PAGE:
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Fukushima Nuclear Plant Water Still Radioactive

Around 161,000 tons of treated water has 10 to 100 times the limit for release into the sea.


Tokyo Electric Power (TEPCO) said that treatment of the water had removed all radioactive elements except tritium, which according to experts is safe in small amounts.

The main function of the Fukushima-1 treatment plant is to filter large quantities of tritium in the water.

According to a TEPCO report, the water still holds other elements, including radioactive iodine, cesium and strontium.

Some dangerous radioactive isotopes are not captured by the special water purification system installed at the Fukushima-1 power station, according to the Japan Times.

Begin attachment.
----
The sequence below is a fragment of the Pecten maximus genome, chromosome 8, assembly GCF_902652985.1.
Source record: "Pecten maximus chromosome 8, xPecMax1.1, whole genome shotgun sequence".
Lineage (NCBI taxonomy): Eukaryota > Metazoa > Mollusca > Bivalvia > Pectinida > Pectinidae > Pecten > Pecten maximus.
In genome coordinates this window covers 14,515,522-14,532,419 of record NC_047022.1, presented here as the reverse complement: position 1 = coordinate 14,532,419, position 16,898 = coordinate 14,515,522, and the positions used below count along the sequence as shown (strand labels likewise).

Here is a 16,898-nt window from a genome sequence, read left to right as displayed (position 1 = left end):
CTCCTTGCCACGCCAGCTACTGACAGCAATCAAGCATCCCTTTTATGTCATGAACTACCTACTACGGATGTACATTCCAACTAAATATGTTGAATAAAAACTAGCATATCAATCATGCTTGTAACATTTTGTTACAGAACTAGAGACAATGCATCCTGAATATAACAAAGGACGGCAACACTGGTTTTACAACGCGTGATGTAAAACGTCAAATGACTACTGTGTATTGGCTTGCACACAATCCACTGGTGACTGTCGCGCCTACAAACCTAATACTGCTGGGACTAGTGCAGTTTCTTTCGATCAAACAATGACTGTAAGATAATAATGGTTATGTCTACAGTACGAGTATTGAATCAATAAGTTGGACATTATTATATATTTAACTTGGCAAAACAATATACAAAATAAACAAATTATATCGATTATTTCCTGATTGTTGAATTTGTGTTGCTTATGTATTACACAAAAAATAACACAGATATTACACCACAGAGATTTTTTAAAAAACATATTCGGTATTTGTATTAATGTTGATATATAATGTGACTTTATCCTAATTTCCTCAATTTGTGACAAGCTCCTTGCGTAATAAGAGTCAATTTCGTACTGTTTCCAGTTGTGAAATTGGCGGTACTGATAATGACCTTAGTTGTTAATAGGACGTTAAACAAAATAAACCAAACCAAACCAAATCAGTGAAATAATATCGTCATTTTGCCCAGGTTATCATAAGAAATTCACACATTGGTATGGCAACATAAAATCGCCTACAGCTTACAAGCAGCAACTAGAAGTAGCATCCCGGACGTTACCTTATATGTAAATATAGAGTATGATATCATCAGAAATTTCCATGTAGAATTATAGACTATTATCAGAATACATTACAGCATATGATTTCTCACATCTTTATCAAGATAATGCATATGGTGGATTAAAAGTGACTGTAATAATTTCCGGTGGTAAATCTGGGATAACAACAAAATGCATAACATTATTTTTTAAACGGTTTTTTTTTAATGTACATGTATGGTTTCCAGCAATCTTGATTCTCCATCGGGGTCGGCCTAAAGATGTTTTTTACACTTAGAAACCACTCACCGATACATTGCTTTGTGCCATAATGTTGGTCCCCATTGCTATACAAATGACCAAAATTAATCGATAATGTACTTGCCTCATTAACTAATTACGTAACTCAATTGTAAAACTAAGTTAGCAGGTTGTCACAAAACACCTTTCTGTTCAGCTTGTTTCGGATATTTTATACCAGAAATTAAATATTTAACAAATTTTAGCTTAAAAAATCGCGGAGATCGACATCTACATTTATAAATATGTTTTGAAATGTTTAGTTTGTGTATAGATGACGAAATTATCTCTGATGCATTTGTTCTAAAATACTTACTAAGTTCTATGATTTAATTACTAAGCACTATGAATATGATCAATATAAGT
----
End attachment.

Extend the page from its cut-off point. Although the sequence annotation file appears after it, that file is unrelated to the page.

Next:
TEPCO general manager Junichi Matsumoto stressed that radioactive elements still remained, mainly earlier in the crisis when workers had to deal with huge amounts of polluted water.

"We had to prioritize processing large amounts of water as quickly as possible to reduce the overall risk," Matsumoto said.

Around 161,000 tons of treated water has 10 to 100 times the limit for release into the sea, according to TEPCO.

According to the Tokyo Electric Power, as of August 2018, approximately 680 containers inside NPP have accumulated about 920,000 tons of water containing tritium.

In March 2011, the Fukushima Daiichi nuclear plant was hit by a 46-foot tsunami triggered by a 9.0-magnitude offshore earthquake, crippling the facility's cooling system and resulting in the leakage of radioactive materials, hydrogen-air explosions and eventually the plant's shutdown.



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